FIFA, the governing body of world soccer, opened disciplinary proceedings against Mexico after its fans allegedly chanted an anti-gay slur during the team's opening World Cup match.
Some Mexican supporters shouted the slur when German goalkeeper Manuel Neuer was readying for a goal kick in the Group F match on Sunday. Mexico upset the defending World Cup champions and won the match 1-0.
Fans of the Mexican national team have long shouted the insult whenever a goalkeeper of the opposition's team takes a goal kick. Widely considered a slur, some argue there is no discriminatory intent.
"Further updates will be communicated in due course," FIFA said in a statement. "As proceedings are ongoing please understand we cannot comment further at this stage."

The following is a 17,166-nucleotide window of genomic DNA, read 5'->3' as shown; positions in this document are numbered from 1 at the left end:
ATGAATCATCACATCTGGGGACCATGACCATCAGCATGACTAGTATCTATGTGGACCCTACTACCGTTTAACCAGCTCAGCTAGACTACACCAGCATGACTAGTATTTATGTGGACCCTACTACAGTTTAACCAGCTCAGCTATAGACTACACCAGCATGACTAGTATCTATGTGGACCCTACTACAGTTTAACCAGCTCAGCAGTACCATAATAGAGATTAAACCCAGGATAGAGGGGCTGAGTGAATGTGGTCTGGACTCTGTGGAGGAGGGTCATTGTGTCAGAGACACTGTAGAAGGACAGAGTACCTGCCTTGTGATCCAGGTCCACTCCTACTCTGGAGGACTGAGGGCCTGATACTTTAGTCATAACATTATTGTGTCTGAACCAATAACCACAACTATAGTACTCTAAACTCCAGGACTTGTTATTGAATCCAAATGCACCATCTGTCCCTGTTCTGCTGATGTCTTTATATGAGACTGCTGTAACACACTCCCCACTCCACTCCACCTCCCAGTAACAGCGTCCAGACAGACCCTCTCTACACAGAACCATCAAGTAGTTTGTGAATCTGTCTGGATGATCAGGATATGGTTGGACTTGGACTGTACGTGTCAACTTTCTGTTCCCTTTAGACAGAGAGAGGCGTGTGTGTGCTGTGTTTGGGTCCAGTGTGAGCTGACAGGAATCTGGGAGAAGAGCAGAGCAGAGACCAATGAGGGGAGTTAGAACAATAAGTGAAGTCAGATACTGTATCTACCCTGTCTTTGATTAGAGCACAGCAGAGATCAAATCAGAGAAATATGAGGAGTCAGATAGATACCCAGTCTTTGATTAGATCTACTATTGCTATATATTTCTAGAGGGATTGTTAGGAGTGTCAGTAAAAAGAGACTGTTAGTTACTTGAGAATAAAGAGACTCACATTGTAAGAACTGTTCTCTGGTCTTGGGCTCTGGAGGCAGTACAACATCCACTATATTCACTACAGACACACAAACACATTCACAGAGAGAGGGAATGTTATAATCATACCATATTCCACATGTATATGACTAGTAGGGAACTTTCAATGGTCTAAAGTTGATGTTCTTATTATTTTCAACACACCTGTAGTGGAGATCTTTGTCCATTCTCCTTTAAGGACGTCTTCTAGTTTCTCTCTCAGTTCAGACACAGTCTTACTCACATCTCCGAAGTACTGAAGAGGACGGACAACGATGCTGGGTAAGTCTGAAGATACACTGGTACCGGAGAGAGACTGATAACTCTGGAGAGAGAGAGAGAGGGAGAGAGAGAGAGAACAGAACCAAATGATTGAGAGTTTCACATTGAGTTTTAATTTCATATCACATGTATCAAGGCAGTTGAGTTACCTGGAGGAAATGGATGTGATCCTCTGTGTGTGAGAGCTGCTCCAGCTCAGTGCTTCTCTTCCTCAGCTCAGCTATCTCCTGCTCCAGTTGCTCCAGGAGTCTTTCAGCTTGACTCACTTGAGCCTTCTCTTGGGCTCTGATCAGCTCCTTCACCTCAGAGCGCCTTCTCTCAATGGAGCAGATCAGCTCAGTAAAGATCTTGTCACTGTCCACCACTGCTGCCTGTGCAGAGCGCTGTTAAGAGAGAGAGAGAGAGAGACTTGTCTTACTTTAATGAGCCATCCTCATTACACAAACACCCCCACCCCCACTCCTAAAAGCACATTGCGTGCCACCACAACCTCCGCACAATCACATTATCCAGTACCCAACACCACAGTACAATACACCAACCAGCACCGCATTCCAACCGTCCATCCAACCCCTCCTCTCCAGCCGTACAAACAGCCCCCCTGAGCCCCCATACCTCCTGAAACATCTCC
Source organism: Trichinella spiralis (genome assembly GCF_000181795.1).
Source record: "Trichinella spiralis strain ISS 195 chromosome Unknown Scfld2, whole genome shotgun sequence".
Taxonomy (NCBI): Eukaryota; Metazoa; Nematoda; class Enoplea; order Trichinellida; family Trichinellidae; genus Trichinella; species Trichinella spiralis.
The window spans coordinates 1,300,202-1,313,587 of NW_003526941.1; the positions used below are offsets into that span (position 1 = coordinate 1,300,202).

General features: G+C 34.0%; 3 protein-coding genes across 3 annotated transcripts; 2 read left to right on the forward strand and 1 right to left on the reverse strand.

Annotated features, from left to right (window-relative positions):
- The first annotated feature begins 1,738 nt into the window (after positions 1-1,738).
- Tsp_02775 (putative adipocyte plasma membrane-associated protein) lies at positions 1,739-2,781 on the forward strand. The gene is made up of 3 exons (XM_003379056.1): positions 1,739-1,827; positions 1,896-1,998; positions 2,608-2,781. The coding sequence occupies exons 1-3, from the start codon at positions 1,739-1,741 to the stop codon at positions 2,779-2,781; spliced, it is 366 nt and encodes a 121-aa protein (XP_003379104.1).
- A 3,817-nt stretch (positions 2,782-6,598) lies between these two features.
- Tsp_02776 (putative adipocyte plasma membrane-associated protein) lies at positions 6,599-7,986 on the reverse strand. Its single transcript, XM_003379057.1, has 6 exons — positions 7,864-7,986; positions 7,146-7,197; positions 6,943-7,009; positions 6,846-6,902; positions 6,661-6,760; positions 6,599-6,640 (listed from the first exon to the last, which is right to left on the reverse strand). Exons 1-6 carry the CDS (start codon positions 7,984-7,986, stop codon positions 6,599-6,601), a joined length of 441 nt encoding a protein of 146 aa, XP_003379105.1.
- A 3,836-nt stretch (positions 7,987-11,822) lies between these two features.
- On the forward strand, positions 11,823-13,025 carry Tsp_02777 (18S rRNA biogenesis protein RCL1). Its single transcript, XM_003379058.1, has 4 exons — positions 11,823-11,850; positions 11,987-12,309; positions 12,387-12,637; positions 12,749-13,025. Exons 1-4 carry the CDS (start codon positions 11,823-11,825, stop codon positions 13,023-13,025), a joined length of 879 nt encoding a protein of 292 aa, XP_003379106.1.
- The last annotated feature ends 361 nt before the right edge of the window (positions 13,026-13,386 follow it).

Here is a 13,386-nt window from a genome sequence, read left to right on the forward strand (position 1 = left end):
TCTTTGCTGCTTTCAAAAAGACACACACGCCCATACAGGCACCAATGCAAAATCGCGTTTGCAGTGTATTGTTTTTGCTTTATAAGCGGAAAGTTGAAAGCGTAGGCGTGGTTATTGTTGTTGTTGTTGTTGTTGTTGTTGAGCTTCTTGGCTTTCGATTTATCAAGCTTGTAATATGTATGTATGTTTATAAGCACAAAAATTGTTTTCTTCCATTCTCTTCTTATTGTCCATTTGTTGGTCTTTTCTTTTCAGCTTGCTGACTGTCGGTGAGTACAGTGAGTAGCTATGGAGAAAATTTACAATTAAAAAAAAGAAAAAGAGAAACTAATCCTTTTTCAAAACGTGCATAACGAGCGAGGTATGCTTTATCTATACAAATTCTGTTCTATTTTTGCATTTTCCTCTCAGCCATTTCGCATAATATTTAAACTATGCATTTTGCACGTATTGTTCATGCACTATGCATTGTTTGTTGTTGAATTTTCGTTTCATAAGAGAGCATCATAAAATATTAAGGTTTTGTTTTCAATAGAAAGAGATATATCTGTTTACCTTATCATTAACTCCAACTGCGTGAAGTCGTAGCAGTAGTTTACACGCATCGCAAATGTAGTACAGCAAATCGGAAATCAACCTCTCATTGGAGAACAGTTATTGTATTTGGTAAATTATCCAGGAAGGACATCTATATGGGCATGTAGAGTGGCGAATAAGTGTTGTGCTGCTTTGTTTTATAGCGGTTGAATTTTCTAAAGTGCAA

The Mexican soccer federation has been repeatedly fined by FIFA over fans chanting the slur in recent years, but the sanctions haven't escalated. The federation and players have previously urged fans to stop the chant to avoid further punishment.
In 2016, for example, the federation launched a campaign aimed at embracing diversity and fighting discimination called "Abrazados por el Fútbol" ("Embraced by Soccer"). A PSA video for the initiative featured members of the national team like longtime captain Rafael Marquez, forward Javier "Chicharito" Hernandez and defender Miguel Layún. The video urged fans that their one chant should be "goal!"
The Court of Arbitration for Sport canceled two fines against Mexico in November, ruling the chant was "insulting" but not meant to offend, though it left other fines in force.
FIFA is using a new anti-discrimination procedure for the World Cup, under which referees are instructed to stop the game for an announcement on the public address system when discriminatory behavior is seen or heard. If it continues, the official could suspend the game, and then abandon it if the behavior persists.
Mexico's next World Cup match is on Saturday against South Korea.
The Associated Press contributed to this report.